Our ever-increasing reliance on electronics for everything from communications to alternative energy has left with a serious e-waste problem. At the same time, the market for gadgets has resulted in a shortage of the precious materials necessary to meet our demands. Some Japanese companies—including electronics giant Panasonic—have come to the brilliant yet obvious realization that an easy way to get these materials is from the growing e-waste stream.
In the Panasonic Eco Technology Centre, located outside Osaka, workers dismantle everything from flat-panel TV screens to refrigerators in an attempt to scrounge up useful parts. Overall, 90% of everything dismantled is reused—including precious materials like copper. At the same time, toxic heavy metals and gases are isolated. Japanese camera company Canon is also a fan of mining the waste stream for precious materials, with 90% of all components in its photocopiers reused in some way.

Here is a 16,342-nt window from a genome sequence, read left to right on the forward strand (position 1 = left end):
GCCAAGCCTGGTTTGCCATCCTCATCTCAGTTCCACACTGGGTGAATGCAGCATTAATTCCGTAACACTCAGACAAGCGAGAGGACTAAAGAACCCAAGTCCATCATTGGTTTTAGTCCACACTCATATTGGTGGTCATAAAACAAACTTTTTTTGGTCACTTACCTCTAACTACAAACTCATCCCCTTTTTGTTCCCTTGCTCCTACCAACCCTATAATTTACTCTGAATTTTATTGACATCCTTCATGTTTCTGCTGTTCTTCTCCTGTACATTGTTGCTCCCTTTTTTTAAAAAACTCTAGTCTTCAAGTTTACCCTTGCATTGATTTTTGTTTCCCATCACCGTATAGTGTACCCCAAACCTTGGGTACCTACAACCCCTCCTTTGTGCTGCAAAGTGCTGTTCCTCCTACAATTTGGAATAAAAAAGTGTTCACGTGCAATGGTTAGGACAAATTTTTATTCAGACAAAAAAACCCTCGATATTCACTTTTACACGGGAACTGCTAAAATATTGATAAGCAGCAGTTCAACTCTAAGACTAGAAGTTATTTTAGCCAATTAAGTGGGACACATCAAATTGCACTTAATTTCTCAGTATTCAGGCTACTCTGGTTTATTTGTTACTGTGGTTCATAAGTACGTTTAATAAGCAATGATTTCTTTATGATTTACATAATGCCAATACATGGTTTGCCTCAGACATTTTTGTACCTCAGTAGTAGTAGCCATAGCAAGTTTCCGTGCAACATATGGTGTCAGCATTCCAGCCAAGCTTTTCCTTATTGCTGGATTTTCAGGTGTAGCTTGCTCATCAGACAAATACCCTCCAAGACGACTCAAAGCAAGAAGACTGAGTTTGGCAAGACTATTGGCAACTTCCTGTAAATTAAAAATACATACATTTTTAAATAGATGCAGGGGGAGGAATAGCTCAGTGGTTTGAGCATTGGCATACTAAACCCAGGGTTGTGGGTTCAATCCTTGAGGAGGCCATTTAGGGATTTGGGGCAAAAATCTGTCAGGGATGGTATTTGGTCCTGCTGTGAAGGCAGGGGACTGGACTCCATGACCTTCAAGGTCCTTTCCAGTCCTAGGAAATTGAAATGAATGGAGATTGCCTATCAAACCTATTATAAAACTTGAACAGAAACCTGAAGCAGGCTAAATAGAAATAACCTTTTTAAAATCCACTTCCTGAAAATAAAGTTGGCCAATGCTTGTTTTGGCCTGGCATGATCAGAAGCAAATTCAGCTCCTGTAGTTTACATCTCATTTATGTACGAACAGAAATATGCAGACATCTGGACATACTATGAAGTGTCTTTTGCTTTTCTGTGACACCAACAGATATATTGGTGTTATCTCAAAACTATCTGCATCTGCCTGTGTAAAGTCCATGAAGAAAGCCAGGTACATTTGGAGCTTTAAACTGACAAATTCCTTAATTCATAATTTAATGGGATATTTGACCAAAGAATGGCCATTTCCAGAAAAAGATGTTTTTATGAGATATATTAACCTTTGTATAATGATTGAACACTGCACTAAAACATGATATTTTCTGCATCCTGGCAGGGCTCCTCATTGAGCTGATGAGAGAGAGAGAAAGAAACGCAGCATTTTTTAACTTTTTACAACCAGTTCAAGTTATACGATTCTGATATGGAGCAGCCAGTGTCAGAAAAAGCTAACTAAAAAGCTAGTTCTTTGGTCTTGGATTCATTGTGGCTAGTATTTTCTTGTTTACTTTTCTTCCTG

But what of all the e-waste that ends up in landfills? There is still plenty of room for enterprising treasure-hunters to gather up resources. For some perspective, one metric ton of circuit boards contains between 80 and 1,500 grams of gold. That's 40 to 800 times the concentration of gold available in gold ore mined in the U.S. And North American landfills contain more aluminum than we can produce by mining ores.
For its part, Dell is setting up a pilot plant in India to provide people with a safe way to extract precious materials from e-waste. Expect to see plenty more of these plants in the coming years as precious material prices skyrocket along with demand for electronics.